New film reveals real reasons why some kids won't eat what's on their plate

REASONS INCLUDE CHICKEN THAT IS 'TOO CHICKENY'

IN A FIRST-OF-ITS-KIND EXPERIMENT, ABBOTT INVITED SOME SELF CONFESSED FUSSY EATERS TO LUNCH TO GET THEIR TAKE ON THE ISSUE

MAIDENHEAD, UK, 7 December 2015 —Fussy eating is a common phase for many young children; while we regularly ask parents and experts for their thoughts on why children won’t eat certain foods, has anyone asked the kids what they really think? Many parents have tried every trick in the book to get their little one to eat foods they refuse, so it’s time to uncover the real reasons some meals only make it as far as the plate.

A new experiment, by global healthcare company Abbott, shines a light on kids’ honest opinions on food when they gather around the table:

  1. What meat do you like to eat?
    "I eat the chicken skin but I don't eat the chicken...it's too chickeny" Leo, six years old
  2. Why don't children like Brussels sprouts?
    "Because they've got disgusting vitamins in them" Joshua, six years old
  3. What would you do if your child was a fussy eater?
    "I would first freak out. I would say if you want a piece of chocolate cake...I would make them eat their vegetables that they didn't eat" Claudia, five years old

These findings get to the heart of children’s attitudes about food and fussy eating and reveal the real reasons why some foods get gobbled up and others get left on the plate. It’s all captured in an honest and funny new film, hosted by Dr. Ranj Singh, NHS Paediatric Doctor and Broadcaster.

 

The experiment was developed in collaboration with consumer behaviour consultant, Philip Graves, to bring out genuine reactions from eight fussy kids who were presented with a plate of foods they don’t like.

Philip Graves, comments on the results: "The experiment really brought to light the barriers kids can put up when parents try to give them healthy foods. For example, when Joshua's parents very reasonably tried to convince him of the nutritional benefits of eating vegetables, they inadvertently created an association in his mind that it was the vitamins he didn't like, and Claudia has already learned that "freaking out" is an appropriate reaction if she experiences fussy eating with her own children one day in the future (even though it's a response that hasn't worked with her)."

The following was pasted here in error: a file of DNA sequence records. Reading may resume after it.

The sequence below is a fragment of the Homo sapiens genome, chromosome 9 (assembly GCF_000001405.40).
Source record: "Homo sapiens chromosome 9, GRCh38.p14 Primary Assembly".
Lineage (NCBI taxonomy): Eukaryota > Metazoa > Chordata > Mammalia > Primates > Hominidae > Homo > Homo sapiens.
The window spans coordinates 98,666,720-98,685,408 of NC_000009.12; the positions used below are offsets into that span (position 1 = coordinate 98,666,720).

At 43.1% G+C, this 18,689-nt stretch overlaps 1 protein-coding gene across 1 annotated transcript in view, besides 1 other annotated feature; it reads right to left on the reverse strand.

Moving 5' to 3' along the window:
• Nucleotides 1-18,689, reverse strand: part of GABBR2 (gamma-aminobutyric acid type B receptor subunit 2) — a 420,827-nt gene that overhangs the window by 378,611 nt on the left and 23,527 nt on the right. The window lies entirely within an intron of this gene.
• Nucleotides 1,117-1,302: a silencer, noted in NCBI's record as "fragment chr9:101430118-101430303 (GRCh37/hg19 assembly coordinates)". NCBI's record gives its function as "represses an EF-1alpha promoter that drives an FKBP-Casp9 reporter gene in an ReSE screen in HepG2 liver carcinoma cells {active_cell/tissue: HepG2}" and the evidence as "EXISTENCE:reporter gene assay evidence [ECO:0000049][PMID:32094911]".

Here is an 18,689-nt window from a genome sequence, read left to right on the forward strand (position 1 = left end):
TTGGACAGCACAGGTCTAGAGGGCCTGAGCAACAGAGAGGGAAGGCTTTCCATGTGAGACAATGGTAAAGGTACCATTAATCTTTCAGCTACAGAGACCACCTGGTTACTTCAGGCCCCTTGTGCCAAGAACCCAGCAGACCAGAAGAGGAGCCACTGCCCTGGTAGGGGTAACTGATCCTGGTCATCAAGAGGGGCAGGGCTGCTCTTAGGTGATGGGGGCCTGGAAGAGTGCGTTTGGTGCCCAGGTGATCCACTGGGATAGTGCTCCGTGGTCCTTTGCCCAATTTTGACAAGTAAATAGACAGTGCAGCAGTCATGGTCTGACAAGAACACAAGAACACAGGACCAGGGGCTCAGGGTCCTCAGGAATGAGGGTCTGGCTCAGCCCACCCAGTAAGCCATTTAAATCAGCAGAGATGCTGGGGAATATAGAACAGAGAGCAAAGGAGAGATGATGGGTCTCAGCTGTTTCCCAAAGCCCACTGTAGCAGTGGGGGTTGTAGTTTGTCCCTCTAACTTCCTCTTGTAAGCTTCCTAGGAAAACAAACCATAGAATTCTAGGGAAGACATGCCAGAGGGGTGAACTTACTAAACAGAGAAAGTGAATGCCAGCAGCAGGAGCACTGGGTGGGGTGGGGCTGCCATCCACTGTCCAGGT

Reflecting on the film, Dr. Ranj Singh adds: "Not only did the experiment prove useful, and at times surprising even to myself, the children didn't fail to amaze or amuse! What really came through was that fussy eating isn’t always a 'textbook' problem, and the exact behaviour can be unique to each child. That's why advice to parents not only has to be broadly relevant, but also clear, simple and practical so that they can apply it in their own homes, no matter what the situation."

With fussy eating habits affecting more than eight in ten families across the UK1, parents are looking for more realistic solutions to help them overcome their child's fussy phase2.

General Manager of Abbott's nutrition business in the UK and Ireland, Gary Hall says: "Research2 by PaediaSure Shake earlier this year revealed that almost two thirds of parents worry that their child is not getting sufficient nutrients for proper growth, and one in four regularly give up trying to get their fussy eaters to eat healthily. What's more, the majority of parents with fussy eaters described existing advice as too preachy and two fifths agreed that most parenting advice in the media is impractical."

He adds: "That's why we launched www.fussyeaters.co.uk and www.facebook.com/PaediaSureShake - to give parents practical solutions that work in the real world and a community to help them support each other as they work through this tricky phase."

References:

1. Data on file. Abbott Laboratories Ltd., 2013 (Parent survey: fussy eaters).
2. Data on file. Abbott Laboratories Ltd., 2015 (Parent survey: fussy eaters).

Notes to Editors:

For more information and expert interviews please get in contact.

About PaediaSure Shake

PaediaSure Shake is a complete and balanced shake for children who are fussy eaters. It contains a balance of 26 vitamins and minerals, as well as protein, vitamin D and calcium for normal bone development, and iron which contributes to normal cognitive development – all essential nutrients that every child needs to grow and develop.

PaediaSure Shake is a specially formulated food supplement for children aged 1-10 years. It can be consumed as a regular part of a child’s daily diet during their fussy eating phase, while parents work to establish healthy eating habits.

About Abbott

At Abbott, we’re committed to helping you live your best possible life through the power of health. For more than 125 years, we’ve brought new products and technologies to the world - in nutrition, diagnostics, medical devices and branded generic pharmaceuticals - that create more possibilities for more people at all stages of life. Today, 73,000 of us are working to help people live not just longer, but better, in the more than 150 countries we serve.

We’ve been doing this in the UK since 1937, and there are now some 1,400 of us with operations in Berkshire, Oxfordshire, Kent and Cheshire.

Connect with us at www.abbott.co.uk, on Facebook at www.facebook.com/Abbott and connect with us on Twitter at @AbbottNews.

 

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